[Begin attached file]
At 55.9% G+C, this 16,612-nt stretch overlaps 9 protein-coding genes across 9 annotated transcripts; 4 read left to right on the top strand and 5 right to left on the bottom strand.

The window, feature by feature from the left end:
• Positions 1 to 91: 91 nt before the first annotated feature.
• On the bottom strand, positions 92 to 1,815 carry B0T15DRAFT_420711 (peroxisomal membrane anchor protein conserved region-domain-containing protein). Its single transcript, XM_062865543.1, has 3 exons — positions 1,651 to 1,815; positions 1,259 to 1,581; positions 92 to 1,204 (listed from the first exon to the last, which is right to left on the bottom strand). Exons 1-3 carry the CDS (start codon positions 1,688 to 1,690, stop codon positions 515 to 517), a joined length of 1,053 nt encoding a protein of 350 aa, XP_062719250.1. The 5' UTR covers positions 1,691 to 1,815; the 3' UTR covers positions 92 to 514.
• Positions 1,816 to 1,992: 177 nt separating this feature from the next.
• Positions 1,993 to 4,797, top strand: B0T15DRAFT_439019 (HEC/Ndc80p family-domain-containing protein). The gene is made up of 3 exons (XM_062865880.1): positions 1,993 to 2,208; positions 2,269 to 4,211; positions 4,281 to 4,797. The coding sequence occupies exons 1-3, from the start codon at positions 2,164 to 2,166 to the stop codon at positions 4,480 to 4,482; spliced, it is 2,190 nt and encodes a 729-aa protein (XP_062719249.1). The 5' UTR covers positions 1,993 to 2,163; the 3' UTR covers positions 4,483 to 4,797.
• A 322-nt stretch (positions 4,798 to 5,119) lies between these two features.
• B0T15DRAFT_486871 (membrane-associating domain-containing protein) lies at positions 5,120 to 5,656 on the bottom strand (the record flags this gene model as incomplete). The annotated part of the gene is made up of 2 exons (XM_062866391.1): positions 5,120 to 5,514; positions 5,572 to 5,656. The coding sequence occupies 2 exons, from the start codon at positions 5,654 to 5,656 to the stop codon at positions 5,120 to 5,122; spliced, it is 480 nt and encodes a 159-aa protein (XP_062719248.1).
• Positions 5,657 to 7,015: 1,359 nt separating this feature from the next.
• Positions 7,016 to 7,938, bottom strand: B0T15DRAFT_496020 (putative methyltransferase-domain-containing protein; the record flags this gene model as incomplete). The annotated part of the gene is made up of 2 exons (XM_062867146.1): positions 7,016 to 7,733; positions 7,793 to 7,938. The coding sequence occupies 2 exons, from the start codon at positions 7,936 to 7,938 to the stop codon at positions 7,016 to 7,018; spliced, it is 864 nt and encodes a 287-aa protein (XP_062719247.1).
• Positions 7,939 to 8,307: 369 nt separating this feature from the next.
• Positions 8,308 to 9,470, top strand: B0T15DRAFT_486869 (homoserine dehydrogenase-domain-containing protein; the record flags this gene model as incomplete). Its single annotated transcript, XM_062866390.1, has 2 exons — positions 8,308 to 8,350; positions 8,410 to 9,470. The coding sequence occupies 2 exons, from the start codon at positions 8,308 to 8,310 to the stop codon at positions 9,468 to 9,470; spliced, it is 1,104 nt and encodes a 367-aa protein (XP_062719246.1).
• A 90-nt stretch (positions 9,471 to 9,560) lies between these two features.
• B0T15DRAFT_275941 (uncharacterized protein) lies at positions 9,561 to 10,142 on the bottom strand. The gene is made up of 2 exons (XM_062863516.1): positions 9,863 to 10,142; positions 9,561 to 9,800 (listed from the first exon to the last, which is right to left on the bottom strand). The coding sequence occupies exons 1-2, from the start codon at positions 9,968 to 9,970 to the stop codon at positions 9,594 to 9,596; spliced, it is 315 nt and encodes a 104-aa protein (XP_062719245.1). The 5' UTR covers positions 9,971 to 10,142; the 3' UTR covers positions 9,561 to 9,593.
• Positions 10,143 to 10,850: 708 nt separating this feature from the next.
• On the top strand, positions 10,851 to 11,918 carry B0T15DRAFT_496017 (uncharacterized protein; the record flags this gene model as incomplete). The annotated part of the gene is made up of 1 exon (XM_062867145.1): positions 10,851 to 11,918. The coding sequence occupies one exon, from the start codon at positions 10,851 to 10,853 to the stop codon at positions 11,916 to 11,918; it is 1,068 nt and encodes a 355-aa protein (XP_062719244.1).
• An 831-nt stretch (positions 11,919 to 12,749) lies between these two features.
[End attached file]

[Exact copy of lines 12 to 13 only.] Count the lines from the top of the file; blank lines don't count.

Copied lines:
• Positions 8,308 to 9,470, top strand: B0T15DRAFT_486869 (homoserine dehydrogenase-domain-containing protein; the record flags this gene model as incomplete). Its single annotated transcript, XM_062866390.1, has 2 exons — positions 8,308 to 8,350; positions 8,410 to 9,470. The coding sequence occupies 2 exons, from the start codon at positions 8,308 to 8,310 to the stop codon at positions 9,468 to 9,470; spliced, it is 1,104 nt and encodes a 367-aa protein (XP_062719246.1).
• A 90-nt stretch (positions 9,471 to 9,560) lies between these two features.